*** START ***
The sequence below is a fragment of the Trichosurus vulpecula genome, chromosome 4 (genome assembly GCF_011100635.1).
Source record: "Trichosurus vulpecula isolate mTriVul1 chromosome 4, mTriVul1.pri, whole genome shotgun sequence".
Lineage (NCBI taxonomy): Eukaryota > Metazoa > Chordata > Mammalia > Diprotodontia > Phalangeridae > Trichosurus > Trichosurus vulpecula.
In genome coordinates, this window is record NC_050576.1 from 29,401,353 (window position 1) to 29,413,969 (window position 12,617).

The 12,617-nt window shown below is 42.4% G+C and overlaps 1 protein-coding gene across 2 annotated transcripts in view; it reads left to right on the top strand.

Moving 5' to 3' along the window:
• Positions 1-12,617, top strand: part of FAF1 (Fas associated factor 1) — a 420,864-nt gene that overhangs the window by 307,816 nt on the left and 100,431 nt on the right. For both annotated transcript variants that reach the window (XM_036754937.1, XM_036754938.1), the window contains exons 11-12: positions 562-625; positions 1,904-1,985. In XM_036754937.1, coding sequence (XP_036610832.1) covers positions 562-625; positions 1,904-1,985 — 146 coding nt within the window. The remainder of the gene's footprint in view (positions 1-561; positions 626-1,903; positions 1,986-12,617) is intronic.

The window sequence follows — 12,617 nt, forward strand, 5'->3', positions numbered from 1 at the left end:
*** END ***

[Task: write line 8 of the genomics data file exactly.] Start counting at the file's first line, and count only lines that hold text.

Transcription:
The window sequence follows — 12,617 nt, forward strand, 5'->3', positions numbered from 1 at the left end: